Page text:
Publisher: Random House Children's Books
Release Date: January 6th 2015
Genres: Death & Dying, Depression & Mental Illness, Love & Romance, Social Issues, Young Adult
The Fault in Our Stars meets Eleanor and Park in this exhilarating and heart-wrenching love story about a girl who learns to live from a boy who intends to die.
Soon to be a major motion picture starring Elle Fanning!
Theodore Finch is fascinated by death, and he constantly thinks of ways he might kill himself. But each time, something good, no matter how small, stops him.
Violet Markey lives for the future, counting the days until graduation, when she can escape her Indiana town and her aching grief in the wake of her sister’s recent death.
When Finch and Violet meet on the ledge of the bell tower at school, it’s unclear who saves whom. And when they pair up on a project to discover the “natural wonders” of their state, both Finch and Violet make more important discoveries: It’s only with Violet that Finch can be himself—a weird, funny, live-out-loud guy who’s not such a freak after all. And it’s only with Finch that Violet can forget to count away the days and start living them. But as Violet’s world grows, Finch’s begins to shrink.
This is an intense, gripping novel perfect for fans of Jay Asher, Rainbow Rowell, John Green, Gayle Forman, and Jenny Downham from a talented new voice in YA, Jennifer Niven.
Everyone has been raving about ALL THE BRIGHT PLACES,
especially Bec, I think she threatened me, and it was even announced as a Goodreads Choice 2015 Winner. Obviously, I had to read it. So I did. But now, HOW DO I REVIEW THIS.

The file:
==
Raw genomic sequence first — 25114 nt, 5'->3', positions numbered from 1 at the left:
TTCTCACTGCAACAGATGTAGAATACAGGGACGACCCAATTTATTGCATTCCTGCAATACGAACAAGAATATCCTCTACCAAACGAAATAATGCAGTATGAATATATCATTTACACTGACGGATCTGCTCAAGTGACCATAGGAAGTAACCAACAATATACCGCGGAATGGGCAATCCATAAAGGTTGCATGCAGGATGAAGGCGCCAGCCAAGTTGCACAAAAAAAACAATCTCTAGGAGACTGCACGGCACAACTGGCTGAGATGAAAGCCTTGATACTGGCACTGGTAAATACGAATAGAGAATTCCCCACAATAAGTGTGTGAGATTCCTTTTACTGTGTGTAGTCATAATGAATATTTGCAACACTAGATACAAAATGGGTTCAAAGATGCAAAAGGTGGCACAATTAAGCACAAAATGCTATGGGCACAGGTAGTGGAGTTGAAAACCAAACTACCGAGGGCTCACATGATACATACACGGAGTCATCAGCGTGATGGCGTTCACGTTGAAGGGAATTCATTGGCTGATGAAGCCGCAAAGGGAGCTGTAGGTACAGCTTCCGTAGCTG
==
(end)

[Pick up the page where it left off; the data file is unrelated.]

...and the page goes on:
“The thing I realize is, that it’s not what you take, it’s what you leave.”
This novel is full of perfectly imperfect characters. Even the side characters who seem to have it all are struggling with something on the inside. Although I wish said side characters had been given a little more depth, I’m okay with this because this novel really focused on developing the two main characters, Violet and Finch. They were just so authentic, their thoughts and actions are easy to relate to and feel for.
The pacing in this book was also great, I kept turning the pages and wanting to return to this story whenever I put the book down.
“No more winter at all. Finch, you brought me spring.”
When I finally picked this up, all I knew was that it was going to be sad, based on the reactions. I didn’t even really know the synopsis. Halfway through reading it, when updating Goodreads, I saw that it was toted as “The Fault in Our Stars meets Eleanor and Park,” and I really couldn’t/didn’t see why.
Boy, was I surprised. Until the last 20% or so. Still, this book can definitely hold its own and deserves to be known as more than a “TFIOS copy.”
ALL THE BRIGHT PLACES depicts raw, real emotions. It is unflinchingly honest and heartbreaking yet hopeful at the same time. It has an important message, and I would definitely recommend checking this one out.
“You are all the colors in one, at full brightness.”